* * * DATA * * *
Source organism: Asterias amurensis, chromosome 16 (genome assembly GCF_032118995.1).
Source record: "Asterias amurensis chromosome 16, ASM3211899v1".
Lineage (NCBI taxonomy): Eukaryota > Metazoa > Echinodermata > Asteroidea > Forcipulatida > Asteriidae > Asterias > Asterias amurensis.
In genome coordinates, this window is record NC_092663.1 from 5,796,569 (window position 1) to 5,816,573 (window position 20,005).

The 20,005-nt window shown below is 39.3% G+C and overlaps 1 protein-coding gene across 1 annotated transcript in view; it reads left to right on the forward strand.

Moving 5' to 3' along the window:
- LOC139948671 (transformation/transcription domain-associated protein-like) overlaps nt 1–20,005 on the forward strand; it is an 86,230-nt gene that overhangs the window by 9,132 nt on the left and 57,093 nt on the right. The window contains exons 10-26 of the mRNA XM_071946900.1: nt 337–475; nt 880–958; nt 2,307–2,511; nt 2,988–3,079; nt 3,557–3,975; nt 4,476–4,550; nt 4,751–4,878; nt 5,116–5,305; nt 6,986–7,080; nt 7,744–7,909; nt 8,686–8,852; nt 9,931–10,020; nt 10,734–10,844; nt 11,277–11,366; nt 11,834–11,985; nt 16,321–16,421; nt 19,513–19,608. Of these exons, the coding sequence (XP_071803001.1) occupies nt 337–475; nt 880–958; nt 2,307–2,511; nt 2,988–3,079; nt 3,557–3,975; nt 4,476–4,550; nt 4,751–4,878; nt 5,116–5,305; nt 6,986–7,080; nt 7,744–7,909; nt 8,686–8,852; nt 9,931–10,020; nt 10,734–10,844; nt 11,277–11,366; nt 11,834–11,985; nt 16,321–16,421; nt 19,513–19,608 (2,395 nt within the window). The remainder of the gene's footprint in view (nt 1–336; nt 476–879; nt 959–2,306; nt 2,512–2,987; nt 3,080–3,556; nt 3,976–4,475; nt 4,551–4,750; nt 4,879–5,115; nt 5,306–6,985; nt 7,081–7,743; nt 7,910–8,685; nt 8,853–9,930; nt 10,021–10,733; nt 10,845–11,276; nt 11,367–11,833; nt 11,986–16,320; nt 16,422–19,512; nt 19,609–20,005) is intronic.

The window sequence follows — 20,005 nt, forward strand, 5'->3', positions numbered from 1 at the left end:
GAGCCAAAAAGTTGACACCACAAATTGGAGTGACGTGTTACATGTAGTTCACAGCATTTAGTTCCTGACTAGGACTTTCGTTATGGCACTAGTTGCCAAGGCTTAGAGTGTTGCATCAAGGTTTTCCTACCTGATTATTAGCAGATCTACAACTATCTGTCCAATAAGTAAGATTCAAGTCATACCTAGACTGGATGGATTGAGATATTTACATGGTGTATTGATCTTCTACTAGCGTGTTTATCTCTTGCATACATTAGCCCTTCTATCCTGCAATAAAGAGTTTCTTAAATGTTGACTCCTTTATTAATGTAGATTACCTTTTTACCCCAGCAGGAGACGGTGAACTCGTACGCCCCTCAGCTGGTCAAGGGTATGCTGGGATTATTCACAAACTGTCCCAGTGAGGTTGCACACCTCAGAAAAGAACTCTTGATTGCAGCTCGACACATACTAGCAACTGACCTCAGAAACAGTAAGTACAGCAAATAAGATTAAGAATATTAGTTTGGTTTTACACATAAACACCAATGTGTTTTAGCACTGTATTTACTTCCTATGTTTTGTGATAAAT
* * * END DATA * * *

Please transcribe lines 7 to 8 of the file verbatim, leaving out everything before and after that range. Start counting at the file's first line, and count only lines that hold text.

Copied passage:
- LOC139948671 (transformation/transcription domain-associated protein-like) overlaps nt 1–20,005 on the forward strand; it is an 86,230-nt gene that overhangs the window by 9,132 nt on the left and 57,093 nt on the right. The window contains exons 10-26 of the mRNA XM_071946900.1: nt 337–475; nt 880–958; nt 2,307–2,511; nt 2,988–3,079; nt 3,557–3,975; nt 4,476–4,550; nt 4,751–4,878; nt 5,116–5,305; nt 6,986–7,080; nt 7,744–7,909; nt 8,686–8,852; nt 9,931–10,020; nt 10,734–10,844; nt 11,277–11,366; nt 11,834–11,985; nt 16,321–16,421; nt 19,513–19,608. Of these exons, the coding sequence (XP_071803001.1) occupies nt 337–475; nt 880–958; nt 2,307–2,511; nt 2,988–3,079; nt 3,557–3,975; nt 4,476–4,550; nt 4,751–4,878; nt 5,116–5,305; nt 6,986–7,080; nt 7,744–7,909; nt 8,686–8,852; nt 9,931–10,020; nt 10,734–10,844; nt 11,277–11,366; nt 11,834–11,985; nt 16,321–16,421; nt 19,513–19,608 (2,395 nt within the window). The remainder of the gene's footprint in view (nt 1–336; nt 476–879; nt 959–2,306; nt 2,512–2,987; nt 3,080–3,556; nt 3,976–4,475; nt 4,551–4,750; nt 4,879–5,115; nt 5,306–6,985; nt 7,081–7,743; nt 7,910–8,685; nt 8,853–9,930; nt 10,021–10,733; nt 10,845–11,276; nt 11,367–11,833; nt 11,986–16,320; nt 16,422–19,512; nt 19,609–20,005) is intronic.

The window sequence follows — 20,005 nt, forward strand, 5'->3', positions numbered from 1 at the left end: